World Literature for the Wretched of the Earth: Anticolonial Aesthetics, Postcolonial Politics

May 19, 2023

In World Literature for the Wretched of the Earth (Fordham UP, 2020), J. Daniel Elam recovers a genealogy of anticolonial thought that advocates collective inexpertise, unknowing, and unrecognizability. Essays in this forum are authored by Abolfazl Ahangari, Omid Azadibougar, Drishadwati Bargi, J. Daniel Elam, Ramsey McGlazer, Dilip M. Menon, and Ajay Skaria.

Book Forum Essays

Abolfazl Ahangari

In his introduction to World Literature for the Wretched of the Earth (2020), J. Daniel Elam remarks that the epilogue to Frantz Fanon’s The Wretched of the Earth (1961) “is a call to abandon Europe, its mad rush toward total slaughter” [...]

Omid Azadibougar

World Literature has been conceived in terms of translation and textual mobility and its allure is a utopia of literary inclusion where everything worth reading will be present [...]

Dilip M. Menon

Reading is, more often than not, an act that does not attend to consequence. It is an inconsequential act, not in the sense of it being of no consequence, but rather, that it is not dependent on generating consequences [...]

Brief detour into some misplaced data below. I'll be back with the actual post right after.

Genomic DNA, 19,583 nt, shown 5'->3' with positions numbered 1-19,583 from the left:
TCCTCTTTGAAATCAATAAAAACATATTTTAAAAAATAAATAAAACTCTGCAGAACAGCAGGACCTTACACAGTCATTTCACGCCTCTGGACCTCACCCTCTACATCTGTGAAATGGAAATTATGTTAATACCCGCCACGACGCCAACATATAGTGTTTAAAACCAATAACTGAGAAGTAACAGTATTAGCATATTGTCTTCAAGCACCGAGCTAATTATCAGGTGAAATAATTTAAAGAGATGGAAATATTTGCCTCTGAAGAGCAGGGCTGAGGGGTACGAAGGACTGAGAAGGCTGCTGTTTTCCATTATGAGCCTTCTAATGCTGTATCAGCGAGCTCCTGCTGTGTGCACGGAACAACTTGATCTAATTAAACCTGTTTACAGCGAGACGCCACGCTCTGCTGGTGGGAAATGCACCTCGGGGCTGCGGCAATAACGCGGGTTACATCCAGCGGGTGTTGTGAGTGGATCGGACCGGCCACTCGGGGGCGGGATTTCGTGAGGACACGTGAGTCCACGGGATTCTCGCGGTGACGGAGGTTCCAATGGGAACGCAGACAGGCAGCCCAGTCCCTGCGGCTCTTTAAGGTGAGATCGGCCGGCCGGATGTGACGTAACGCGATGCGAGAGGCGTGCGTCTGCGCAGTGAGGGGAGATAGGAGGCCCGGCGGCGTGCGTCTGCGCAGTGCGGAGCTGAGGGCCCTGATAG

Drishadwati Bargi

Despite falling into disrepute, due to the two infamous totalitarianisms of the century, recovery of a utopianism without a utopia or a utopian impulse has long been one of the crucial projects of contemporary critical theorists, located in the department of humanities and cultural studies [...]

Ajay Skaria

It does not seem an exaggeration to say that we are in the midst of a re-evaluation of the egalitarian political thinkers and actors of nineteenth and early twentieth century India [...]

Ramsey McGlazer

There is a phrase I overuse. It’s “master class.” Too often, I’ll trot it out to praise a friend’s essay in progress or to show appreciation for a passage I’m teaching. “This paragraph is a master class,” I’ll say, in class, of a virtuosic reading by Auerbach [...]

J. Daniel Elam

In April 1959, the University of Wisconsin-Madison hosted one of the first conferences on world literature after World War II, though it was hardly among the first wave of conferences after World War II that focused on world literature [...]